Gradual Cultivation and Sudden Enlightenment

This talk was given by Grand Master Wei Chueh on December 22, 2001, at Buddha Gate Monastery. It was translated orally by Ven. Jian Hu, then transcribed and edited into its present form.


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The Method of Sudden Enlightenment

    Because the Buddha knew that many people would think that this was a long and difficult path, he taught us another method-sudden enlightenment of the true mind and directly realizing Buddhahood, which doesn't take three asamkheya kalpas. This is the method of sudden enlightenment. An analogy is education; normally one goes through elementary school, junior high, high school, and then to college. But some students who are smart can skip some grades in high school and go directly to college.

    I believe that after having heard of gradual cultivation and sudden enlightenment, all of you will probably want to practice the sudden enlightenment method. Sakyamuni Buddha had to go through three asamkheya kalpas and he doesn't want us to suffer the same way unnecessarily. That is exactly what we will be teaching in the seven day Zen retreat. You will learn how to realize the true nature of the mind and become a Buddha.

The Four Stages of Thought

    Sudden enlightenment is to understand, as the sutra says, "A mind without mundane defilement is the way to supreme enlightenment." That is, the ordinary mind is the Buddha mind. Everyone has a mind, but of all the thoughts in your mind, which is the Buddha? For example, when you are thirsty, the thought of wanting to drink water arises. When you see a cup of water, the thought of picking up the cup arises, and when you take a sip, the thought of picking up the cup has ceased and it is the thought of drinking that is in your mind. When you first take a sip, the thought that "this is good!" arises. When you take the second sip, the thought becomes less intense, and when you take the third sip, you don't want to drink anymore. By this time the thought of drinking the water has ceased. Then you see a cookie in front of you so another thought arises, "I want to eat the cookie."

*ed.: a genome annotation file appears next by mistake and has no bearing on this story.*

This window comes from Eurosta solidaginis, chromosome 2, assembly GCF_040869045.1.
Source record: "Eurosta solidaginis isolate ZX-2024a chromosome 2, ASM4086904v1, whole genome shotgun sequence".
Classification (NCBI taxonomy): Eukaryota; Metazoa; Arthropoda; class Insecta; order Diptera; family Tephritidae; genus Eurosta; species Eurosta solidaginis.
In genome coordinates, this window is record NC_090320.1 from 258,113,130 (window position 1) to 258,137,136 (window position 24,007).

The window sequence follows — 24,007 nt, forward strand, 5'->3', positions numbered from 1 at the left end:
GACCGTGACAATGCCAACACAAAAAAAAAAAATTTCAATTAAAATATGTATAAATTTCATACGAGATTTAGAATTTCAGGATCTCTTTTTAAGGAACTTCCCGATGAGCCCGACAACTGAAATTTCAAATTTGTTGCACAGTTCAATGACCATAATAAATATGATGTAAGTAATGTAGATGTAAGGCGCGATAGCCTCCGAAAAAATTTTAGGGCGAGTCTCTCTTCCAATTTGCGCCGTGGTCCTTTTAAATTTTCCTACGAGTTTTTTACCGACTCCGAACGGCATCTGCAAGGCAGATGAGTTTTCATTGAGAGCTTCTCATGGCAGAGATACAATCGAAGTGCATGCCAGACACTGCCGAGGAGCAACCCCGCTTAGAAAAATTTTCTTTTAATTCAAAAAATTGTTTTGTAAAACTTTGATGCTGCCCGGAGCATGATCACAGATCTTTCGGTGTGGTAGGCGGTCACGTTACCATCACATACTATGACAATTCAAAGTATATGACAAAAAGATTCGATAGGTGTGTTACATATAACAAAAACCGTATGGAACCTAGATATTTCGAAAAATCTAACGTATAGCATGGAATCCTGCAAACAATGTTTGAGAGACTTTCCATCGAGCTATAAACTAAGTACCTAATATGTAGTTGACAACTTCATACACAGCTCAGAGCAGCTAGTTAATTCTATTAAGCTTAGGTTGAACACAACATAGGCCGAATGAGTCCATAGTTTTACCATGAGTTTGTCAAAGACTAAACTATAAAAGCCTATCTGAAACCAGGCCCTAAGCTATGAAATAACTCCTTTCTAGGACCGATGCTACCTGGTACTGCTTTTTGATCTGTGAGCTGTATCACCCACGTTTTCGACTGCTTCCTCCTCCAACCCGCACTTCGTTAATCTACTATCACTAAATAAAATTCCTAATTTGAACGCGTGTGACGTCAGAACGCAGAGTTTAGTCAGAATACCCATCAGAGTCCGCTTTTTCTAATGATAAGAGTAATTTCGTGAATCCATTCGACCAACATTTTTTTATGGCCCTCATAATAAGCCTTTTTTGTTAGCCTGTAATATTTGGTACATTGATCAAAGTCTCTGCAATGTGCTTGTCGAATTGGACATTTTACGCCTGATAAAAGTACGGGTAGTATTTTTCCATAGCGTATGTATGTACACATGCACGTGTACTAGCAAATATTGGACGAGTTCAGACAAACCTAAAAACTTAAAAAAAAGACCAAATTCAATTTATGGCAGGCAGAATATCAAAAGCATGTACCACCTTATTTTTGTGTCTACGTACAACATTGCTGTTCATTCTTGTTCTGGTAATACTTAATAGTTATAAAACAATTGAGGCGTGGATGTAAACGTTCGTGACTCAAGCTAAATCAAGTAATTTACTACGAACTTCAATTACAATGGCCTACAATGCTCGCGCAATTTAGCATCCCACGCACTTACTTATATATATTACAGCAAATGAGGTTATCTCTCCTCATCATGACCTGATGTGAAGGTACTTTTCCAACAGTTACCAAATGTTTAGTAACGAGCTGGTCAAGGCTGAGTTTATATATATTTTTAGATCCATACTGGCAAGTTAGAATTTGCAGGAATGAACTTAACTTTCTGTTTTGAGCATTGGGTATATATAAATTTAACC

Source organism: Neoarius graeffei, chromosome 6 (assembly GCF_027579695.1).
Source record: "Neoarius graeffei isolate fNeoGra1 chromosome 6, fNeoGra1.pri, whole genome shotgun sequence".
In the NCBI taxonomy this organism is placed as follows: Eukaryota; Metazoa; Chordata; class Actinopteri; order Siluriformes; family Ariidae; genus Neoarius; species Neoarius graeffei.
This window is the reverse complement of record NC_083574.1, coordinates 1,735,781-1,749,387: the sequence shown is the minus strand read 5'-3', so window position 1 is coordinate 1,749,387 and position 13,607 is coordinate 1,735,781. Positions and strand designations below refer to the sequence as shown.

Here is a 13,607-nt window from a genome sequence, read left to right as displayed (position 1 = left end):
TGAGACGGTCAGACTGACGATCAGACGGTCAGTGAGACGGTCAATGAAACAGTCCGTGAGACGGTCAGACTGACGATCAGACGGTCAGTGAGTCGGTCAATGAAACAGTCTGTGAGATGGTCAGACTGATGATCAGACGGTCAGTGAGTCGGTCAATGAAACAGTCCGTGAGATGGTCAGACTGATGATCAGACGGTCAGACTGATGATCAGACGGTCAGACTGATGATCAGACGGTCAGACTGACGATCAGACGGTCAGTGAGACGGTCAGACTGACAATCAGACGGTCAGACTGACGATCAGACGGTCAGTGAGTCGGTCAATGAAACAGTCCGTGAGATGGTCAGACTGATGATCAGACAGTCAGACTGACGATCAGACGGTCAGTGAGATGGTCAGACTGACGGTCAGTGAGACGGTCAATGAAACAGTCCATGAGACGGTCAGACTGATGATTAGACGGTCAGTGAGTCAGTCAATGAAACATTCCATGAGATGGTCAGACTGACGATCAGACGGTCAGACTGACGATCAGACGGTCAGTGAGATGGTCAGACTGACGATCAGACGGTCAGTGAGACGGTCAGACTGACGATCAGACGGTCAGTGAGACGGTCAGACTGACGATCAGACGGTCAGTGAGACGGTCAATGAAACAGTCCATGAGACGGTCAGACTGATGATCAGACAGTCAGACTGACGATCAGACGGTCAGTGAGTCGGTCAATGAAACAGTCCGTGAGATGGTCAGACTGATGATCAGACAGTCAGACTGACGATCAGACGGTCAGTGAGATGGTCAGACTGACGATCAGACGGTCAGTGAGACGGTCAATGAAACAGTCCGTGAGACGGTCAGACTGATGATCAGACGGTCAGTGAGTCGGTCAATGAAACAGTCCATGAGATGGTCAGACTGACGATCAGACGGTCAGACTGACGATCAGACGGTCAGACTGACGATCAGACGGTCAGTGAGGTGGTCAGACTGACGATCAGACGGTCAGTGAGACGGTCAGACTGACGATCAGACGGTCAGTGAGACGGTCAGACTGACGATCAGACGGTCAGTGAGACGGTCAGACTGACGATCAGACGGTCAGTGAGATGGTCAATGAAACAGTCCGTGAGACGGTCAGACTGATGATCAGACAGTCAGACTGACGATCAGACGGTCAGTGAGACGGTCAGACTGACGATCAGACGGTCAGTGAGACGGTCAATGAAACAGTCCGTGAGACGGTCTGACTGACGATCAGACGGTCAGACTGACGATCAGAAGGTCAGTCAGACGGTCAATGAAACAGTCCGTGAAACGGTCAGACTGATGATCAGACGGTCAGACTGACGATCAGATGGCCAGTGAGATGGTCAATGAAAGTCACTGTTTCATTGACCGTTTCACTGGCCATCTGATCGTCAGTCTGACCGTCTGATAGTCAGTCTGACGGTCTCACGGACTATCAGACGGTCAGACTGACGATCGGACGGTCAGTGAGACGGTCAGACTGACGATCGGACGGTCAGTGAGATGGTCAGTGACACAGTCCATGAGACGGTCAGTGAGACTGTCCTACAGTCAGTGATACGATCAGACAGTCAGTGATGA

In every single thought there are four stages--arising, abiding, changing, and ceasing. Each day of our lives so many thoughts arise. This mind of ours is always going somewhere; we either have good thoughts or bad thoughts, random thoughts or delusive thoughts; they are like the waves of the ocean, like bubbles on the waves that come and go so quickly. All day long our mind never rests; even at night, our mind doesn't rest and we dream. Dreaming means our mind is clinging. The sutra says that 840 million thoughts go by each day and night. In fact, each thought that comes and goes is like a dream. When we say life is like a dream it is not a mere allegory; we are literally living in a dream. Every day we dream about new cars or dancing or playing mahjong; we dream about money, lust or power. These are our dreams when we are awake. Because we are always dreaming during the day, when we are supposed to rest at night, we continue to dream about what happened in the daytime. When the mind is not dreaming then it is asleep. So we can see that half of our life is spent on sleeping and the other half is spent on dreaming. In Buddhism, these are two of our biggest attachments and delusions.

    Because our thoughts are subject to birth and death (they come and go), that is why humans have birth, aging, illness, and death. Every thought goes through four stages--arising, abiding, changing and ceasing. For example, when we want to drink water, the thought of drinking water arises; when we pick up the cup, the thought of drinking is abiding; when we take one and then two sips and our feelings start to change, that is changing; finally we decide we don't want to drink anymore and the thought goes away. Because our thoughts go through these four stages-arising, abiding, changing and ceasing, that is why in our lives we go through the cycle of birth, aging, illness, and death. That is also why this world comes into being, persists for some time, but eventually deteriorates and becomes empty. This earth is in the "abiding" stage now, but it is always changing; many other planets and stars are also aging, and one day this universe will perish. All humans, animals, and plants go through these four stages.

    In order to escape the horror or fear of living, growing old, getting sick and dying, the mind must be free from the four stages of coming, abiding, changing and ceasing. In order to do that we need to realize the bodhi mind, the original nature.

    The Platform Sutra of the Sixth Patriarch states, "Without realizing the original mind, all Dharma learning is in vain." If we don't realize the bodhi mind, the profound, lucid, true mind, then all the practice we do merely brings blessings that, although pleasant, are nevertheless impermanent. This will not help us much in attaining enlightenment. So, what is enlightenment? It means to understand the mind. Where is this mind, the very mind that is listening to the lecture now?


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